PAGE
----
Given that Google Hire is yet to launch in the UK, industry insiders have been speculating about this new applicant tracking system (ATS). With the potential to become a permanent replacement for the long-serving Microsoft Office, Google Hire looks set to change the recruitment landscape for good.

However, there’s still trepidation surrounding the, as yet, untested platform, so we take a look what we know so far about the system and weigh up the pros and cons of implementing Google Hire into your business.


The data expert

We know that data is king and Google Hire certainly backs up this thinking. With Google already offering a variety of products that collect data about what people search for across the internet, Hire gives employers and recruitment businesses the chance to utilise this valuable data to better match companies to candidates.

Create your own hiring process
Hire allows you to build a unique hiring process for every single job, should you need to. For certain roles, you can add additional stages, whether that’s challenges to demonstrate skills or the ability for candidates to add presentations.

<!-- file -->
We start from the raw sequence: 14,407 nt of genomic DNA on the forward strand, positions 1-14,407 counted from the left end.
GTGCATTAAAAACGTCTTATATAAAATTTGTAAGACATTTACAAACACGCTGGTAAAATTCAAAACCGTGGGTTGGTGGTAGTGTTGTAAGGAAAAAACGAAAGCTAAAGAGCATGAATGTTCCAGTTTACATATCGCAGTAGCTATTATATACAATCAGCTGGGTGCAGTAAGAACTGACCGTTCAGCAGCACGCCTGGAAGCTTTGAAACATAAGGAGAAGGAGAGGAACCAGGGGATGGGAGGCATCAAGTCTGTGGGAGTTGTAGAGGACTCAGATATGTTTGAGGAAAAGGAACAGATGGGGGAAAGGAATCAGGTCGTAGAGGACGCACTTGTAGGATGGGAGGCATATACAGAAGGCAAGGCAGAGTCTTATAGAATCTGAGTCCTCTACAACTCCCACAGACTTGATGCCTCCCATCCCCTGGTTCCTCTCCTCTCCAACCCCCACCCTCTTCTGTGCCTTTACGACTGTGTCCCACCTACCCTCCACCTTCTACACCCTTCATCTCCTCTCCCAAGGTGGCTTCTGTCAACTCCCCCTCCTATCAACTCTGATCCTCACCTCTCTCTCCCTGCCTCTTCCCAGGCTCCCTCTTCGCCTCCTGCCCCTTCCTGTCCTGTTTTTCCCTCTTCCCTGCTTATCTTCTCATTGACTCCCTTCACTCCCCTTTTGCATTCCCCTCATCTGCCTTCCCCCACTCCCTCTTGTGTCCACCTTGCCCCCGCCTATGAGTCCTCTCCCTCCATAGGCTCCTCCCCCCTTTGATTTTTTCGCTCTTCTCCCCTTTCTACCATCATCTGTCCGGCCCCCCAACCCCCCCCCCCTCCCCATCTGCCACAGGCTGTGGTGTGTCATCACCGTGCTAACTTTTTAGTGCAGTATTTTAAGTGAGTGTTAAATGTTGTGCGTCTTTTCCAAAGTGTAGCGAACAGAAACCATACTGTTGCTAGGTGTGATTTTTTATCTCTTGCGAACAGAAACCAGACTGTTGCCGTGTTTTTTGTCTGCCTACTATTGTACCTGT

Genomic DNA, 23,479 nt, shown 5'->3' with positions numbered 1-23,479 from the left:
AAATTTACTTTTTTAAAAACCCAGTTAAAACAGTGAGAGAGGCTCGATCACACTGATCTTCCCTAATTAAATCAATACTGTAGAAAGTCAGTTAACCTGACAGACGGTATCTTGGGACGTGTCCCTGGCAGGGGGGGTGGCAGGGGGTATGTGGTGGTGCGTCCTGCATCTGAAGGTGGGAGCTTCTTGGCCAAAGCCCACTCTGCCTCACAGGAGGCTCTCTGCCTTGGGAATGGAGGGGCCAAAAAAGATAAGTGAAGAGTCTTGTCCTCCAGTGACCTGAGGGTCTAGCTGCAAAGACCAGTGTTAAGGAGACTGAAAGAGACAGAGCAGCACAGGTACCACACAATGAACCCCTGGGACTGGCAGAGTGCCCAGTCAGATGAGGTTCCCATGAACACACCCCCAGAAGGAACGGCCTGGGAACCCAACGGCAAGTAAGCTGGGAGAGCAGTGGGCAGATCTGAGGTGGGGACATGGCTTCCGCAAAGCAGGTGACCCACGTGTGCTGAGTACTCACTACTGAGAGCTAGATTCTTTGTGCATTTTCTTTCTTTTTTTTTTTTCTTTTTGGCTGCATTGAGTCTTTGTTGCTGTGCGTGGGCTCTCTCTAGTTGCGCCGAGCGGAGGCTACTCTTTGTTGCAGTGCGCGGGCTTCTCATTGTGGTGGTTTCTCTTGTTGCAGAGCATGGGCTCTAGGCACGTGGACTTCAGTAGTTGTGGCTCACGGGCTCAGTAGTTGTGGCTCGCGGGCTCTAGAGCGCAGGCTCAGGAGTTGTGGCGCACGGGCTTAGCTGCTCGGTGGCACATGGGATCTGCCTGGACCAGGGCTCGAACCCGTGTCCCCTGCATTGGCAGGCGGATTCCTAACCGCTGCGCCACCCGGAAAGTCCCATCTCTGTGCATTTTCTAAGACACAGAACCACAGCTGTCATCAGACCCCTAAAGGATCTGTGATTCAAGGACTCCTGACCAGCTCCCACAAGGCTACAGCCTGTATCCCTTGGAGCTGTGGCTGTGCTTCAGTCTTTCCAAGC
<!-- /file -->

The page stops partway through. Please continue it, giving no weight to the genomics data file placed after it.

Your own Google-optimised career site
With most job searches beginning on Google, the company has released Google for Jobs, which brings job results into the Google search for the first time. WIth Hire, you get your own career site optimised for Google, which is a huge advantage for smaller businesses looking to improve the organic reach of their jobs.


Questions around privacy
One of Google Hire’s key selling points is that it uses candidate information from various sources, including LinkedIn. This has already raised questions over the potential privacy issues this brings for the European roll-out, especially in light of the GDPR. As yet, it’s unclear what employers will see when searching for new hires once Hire is launched in Europe.


There’s still a question mark over the level of support Google is going to provide for its Hire tool. Given its integration with G-suite, giving employers and recruitment businesses the option to eliminate Microsoft Office completely, it’s imperative Google offers an instant support service in case businesses run into difficulty. Currently, gaining support from the tech giant can take days, which is commercially unacceptable.

New to the market

While we know Google is a data and advertising expert, it’s important to remember that this is the company’s first foray into the jobs market. There will certainly be learnings and improvements made as Google cuts its teeth, meaning employers who are interested in adopting Hire should consider trailing it for a portion of the business, rather than jumping straight in from day one. 

Find out more information about Google Hire and what it could mean for your business by downloading our FREE eBook Google for Jobs & Google Hire: How a tech giant is changing the face of recruitment today.

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